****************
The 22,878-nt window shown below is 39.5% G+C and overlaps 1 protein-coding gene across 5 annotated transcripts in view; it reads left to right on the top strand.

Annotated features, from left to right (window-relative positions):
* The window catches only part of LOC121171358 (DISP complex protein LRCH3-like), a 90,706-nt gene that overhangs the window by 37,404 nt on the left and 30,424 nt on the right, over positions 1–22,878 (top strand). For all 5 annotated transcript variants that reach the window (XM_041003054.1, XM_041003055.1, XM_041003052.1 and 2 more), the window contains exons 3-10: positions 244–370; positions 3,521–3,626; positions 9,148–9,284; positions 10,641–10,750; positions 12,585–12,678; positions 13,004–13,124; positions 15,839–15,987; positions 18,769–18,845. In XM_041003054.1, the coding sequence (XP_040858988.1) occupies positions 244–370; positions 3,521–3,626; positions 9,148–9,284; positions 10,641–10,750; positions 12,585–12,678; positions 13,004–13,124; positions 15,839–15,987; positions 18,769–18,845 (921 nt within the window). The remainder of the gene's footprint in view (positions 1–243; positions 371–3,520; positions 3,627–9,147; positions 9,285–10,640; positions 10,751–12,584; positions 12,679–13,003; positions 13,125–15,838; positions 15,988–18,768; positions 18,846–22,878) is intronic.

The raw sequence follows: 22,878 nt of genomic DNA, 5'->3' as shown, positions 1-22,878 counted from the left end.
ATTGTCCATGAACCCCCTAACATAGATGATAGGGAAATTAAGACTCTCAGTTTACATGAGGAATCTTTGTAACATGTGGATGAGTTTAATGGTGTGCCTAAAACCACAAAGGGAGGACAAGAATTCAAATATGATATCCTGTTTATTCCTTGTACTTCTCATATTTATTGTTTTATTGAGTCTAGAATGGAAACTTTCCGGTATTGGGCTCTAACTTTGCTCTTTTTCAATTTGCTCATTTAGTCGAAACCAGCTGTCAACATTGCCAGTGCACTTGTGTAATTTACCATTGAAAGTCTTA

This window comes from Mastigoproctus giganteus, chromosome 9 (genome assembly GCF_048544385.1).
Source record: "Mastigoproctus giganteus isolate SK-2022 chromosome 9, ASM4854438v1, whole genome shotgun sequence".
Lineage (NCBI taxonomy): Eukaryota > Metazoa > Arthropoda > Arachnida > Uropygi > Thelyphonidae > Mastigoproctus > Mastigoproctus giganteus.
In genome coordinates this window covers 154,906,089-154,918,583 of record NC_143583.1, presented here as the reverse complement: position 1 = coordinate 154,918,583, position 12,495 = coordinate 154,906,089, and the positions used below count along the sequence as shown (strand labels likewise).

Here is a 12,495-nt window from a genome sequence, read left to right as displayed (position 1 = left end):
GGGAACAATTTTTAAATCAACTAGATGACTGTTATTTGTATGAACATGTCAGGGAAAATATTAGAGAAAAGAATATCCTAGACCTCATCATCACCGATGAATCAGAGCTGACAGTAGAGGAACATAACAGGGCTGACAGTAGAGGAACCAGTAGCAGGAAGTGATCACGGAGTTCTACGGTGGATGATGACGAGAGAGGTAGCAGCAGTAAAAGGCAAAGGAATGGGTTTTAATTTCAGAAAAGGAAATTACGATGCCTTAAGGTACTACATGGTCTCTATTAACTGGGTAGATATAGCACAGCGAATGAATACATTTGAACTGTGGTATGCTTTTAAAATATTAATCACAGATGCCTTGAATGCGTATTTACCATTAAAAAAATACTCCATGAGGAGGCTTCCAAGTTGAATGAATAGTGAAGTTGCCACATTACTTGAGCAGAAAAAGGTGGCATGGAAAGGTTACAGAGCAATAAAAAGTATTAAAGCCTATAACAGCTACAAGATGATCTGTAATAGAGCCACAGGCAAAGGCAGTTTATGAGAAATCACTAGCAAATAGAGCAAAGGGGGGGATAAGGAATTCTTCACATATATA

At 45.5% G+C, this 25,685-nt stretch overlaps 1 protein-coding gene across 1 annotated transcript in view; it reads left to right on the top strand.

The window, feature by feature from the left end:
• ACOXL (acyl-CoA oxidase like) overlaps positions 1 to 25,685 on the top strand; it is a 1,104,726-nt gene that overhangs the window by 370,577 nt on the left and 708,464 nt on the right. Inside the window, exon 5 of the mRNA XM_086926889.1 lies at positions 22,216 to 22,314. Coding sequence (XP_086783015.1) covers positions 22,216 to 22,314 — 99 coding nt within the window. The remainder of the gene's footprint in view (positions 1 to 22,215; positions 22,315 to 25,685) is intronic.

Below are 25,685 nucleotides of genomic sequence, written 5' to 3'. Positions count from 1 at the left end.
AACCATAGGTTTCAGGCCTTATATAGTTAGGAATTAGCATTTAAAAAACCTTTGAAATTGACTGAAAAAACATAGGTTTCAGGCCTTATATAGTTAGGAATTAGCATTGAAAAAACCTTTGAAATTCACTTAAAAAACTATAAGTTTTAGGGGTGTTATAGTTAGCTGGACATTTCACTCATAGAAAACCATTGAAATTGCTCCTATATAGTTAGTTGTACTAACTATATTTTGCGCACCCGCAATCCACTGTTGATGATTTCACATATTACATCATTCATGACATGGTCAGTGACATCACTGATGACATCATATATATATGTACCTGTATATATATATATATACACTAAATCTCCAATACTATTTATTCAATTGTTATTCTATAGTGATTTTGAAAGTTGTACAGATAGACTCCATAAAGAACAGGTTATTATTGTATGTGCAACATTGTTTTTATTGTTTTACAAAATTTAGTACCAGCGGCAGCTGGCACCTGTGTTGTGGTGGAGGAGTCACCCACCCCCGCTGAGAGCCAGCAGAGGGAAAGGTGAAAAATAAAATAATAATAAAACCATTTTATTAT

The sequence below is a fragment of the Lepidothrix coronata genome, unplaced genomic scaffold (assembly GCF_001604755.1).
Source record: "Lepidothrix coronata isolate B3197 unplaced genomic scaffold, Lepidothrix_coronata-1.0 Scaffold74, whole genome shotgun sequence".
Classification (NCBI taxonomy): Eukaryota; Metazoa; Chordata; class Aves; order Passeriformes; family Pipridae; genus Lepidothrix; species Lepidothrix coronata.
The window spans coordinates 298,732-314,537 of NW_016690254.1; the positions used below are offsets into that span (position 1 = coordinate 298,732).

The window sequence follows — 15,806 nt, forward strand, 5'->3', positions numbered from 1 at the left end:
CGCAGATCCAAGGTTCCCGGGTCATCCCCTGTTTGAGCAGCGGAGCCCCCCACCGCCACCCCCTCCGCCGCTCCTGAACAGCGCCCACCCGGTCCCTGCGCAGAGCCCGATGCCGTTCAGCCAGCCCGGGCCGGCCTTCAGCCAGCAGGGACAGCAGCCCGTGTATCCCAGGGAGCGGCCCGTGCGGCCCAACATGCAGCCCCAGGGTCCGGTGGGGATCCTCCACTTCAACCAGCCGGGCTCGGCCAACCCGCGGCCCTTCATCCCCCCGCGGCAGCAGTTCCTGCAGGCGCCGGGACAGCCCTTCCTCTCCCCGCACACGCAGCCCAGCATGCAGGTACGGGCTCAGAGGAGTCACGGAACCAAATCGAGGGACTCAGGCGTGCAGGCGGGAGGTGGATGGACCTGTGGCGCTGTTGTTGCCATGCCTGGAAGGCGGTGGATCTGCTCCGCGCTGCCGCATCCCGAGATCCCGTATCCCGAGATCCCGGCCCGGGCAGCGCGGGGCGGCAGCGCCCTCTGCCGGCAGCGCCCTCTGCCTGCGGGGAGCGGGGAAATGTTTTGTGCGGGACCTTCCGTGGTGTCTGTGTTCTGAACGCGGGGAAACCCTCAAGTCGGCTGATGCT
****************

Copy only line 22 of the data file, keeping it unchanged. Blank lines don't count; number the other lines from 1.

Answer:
CGCAGATCCAAGGTTCCCGGGTCATCCCCTGTTTGAGCAGCGGAGCCCCCCACCGCCACCCCCTCCGCCGCTCCTGAACAGCGCCCACCCGGTCCCTGCGCAGAGCCCGATGCCGTTCAGCCAGCCCGGGCCGGCCTTCAGCCAGCAGGGACAGCAGCCCGTGTATCCCAGGGAGCGGCCCGTGCGGCCCAACATGCAGCCCCAGGGTCCGGTGGGGATCCTCCACTTCAACCAGCCGGGCTCGGCCAACCCGCGGCCCTTCATCCCCCCGCGGCAGCAGTTCCTGCAGGCGCCGGGACAGCCCTTCCTCTCCCCGCACACGCAGCCCAGCATGCAGGTACGGGCTCAGAGGAGTCACGGAACCAAATCGAGGGACTCAGGCGTGCAGGCGGGAGGTGGATGGACCTGTGGCGCTGTTGTTGCCATGCCTGGAAGGCGGTGGATCTGCTCCGCGCTGCCGCATCCCGAGATCCCGTATCCCGAGATCCCGGCCCGGGCAGCGCGGGGCGGCAGCGCCCTCTGCCGGCAGCGCCCTCTGCCTGCGGGGAGCGGGGAAATGTTTTGTGCGGGACCTTCCGTGGTGTCTGTGTTCTGAACGCGGGGAAACCCTCAAGTCGGCTGATGCT